Release: Friday, September 20, 2013
Some will call it a movie. Others are going to call it psychological and emotional hell. It would be an insult to consider this merely the former, and one of the highest praises to call it the latter. Canadian director Denis Villenueve cranks up the tension like you’ve never seen before in a film that strikes extremely close to home for most of us.
When the children of Keller and Gracie Dover (Hugh Jackman and Maria Bello, respectively) and Franklin and Nancy Birch (Terrence Howard and Viola Davis) disappear at Thanksgiving in broad daylight, we are hereby thrust into a gauntlet of deeply personal fear, anxiety and despair as police and parents alike attempt to forge their own ways of getting to the bottom of one of the most baffling and chilling child abduction cases created in recent memory.
Not only is the fundamental concept disturbing — the very idea of young, innocent kids becoming victims a contributor to the dread and horror that this film so convincingly stirs up in us — but an incredibly well-directed story and first-rate acting are likely to leave considerable splashes in the pond of early Oscar contenders. While it may not win anything or even get nominated (it should), Prisoners for sure marks a change of seasons with regards to the kinds of releases we’re going to be accustomed to seeing in the upcoming months.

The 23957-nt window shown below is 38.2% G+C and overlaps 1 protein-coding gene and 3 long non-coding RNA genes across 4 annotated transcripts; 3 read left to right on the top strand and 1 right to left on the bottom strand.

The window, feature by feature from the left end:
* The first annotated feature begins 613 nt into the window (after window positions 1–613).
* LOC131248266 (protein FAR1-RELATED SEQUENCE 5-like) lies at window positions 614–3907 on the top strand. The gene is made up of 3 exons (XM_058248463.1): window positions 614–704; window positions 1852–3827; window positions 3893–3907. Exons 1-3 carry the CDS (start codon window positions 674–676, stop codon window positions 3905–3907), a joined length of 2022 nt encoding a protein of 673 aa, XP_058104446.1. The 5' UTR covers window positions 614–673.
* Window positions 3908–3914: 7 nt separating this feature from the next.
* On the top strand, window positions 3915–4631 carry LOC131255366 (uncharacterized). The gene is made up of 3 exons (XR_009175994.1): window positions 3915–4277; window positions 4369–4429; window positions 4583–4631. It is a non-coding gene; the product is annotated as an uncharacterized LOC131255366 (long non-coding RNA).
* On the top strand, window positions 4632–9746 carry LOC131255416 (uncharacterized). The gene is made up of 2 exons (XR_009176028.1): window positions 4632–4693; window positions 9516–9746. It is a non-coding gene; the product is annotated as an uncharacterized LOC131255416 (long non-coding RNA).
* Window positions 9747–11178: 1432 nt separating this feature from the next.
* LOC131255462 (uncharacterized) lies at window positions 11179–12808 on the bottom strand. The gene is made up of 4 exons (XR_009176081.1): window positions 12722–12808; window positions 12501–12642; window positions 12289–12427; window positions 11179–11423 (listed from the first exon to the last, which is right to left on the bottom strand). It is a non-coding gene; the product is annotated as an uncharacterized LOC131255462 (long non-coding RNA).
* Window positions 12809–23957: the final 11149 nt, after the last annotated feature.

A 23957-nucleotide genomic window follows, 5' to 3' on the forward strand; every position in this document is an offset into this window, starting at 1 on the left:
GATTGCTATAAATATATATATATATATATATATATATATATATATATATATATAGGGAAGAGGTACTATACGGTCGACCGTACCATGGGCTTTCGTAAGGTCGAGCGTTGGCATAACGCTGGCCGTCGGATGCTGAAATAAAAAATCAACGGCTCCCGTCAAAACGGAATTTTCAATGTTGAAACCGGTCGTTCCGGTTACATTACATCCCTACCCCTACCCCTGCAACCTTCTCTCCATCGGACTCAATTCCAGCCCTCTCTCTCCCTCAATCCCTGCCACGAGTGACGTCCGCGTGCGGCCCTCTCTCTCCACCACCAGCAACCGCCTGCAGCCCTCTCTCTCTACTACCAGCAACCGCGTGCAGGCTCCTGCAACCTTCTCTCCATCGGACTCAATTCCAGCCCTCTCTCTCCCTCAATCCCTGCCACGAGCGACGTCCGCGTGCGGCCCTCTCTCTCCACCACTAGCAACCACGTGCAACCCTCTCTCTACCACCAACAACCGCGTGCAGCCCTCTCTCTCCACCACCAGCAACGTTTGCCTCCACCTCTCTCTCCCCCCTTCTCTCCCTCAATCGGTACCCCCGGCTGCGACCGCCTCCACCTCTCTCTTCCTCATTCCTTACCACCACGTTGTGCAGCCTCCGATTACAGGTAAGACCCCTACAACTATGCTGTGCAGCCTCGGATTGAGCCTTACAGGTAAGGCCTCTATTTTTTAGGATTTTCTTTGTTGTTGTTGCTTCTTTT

Breathe a sigh of relief. Fall is here.
Hugh Jackman puts on the performance of a lifetime as a blue-collar working, family man with perhaps one of the most macho names in recent movie history — Keller Dover, who’s likely to mess with a guy named that? His Keller is undoubtedly the devoted paternal figure, as well as he is a survivalist — “pray for the best but prepare for the worst;” and, it may also bear worth mentioning that he becomes central to the film’s complex morality play.
The reliably gritty role as a father on the verge of a complete mental breakdown plays to Jackman’s strengths as his character is forced to abduct the man he thinks is responsible for the disappearance of the girls, and to torture him accordingly. The entire ensemble is top-notch in Prisoners, but it is really Jackman who’s most haunting and takes us to some emotional lows we hadn’t quite experienced thus far in 2013. As time becomes more and more precious with every passing hour, Dover is forced to take actions that may taint his reputation as a decent man; is he just desperate or perhaps something more? At what point does a person sacrifice their dignity for the sake of finding out the truth?
The movie is able to handle such controversy and complexity as it features a range of reactions from each of its central characters who put on breathtaking performances. Terrence Howard is again excellent as a man who’s clearly devastated by the events but somehow cannot find it within himself to go to the lengths Dover does to try and find resolution. The wives — a distraught Maria Bello will break your heart, while Viola Davis shines in a couple of key scenes — are realistic, equally important to the story (though not as front-and-center as Keller and Franklin, clearly), and compelling to watch. No family member is unaccounted for and this is perhaps what makes Keller Dover’s cracking composure so interesting, and most of all, devastating to experience: he represents something of an extreme. (If Wolverine/Logan was a 9 out of 10, Keller is an 11 or 12.)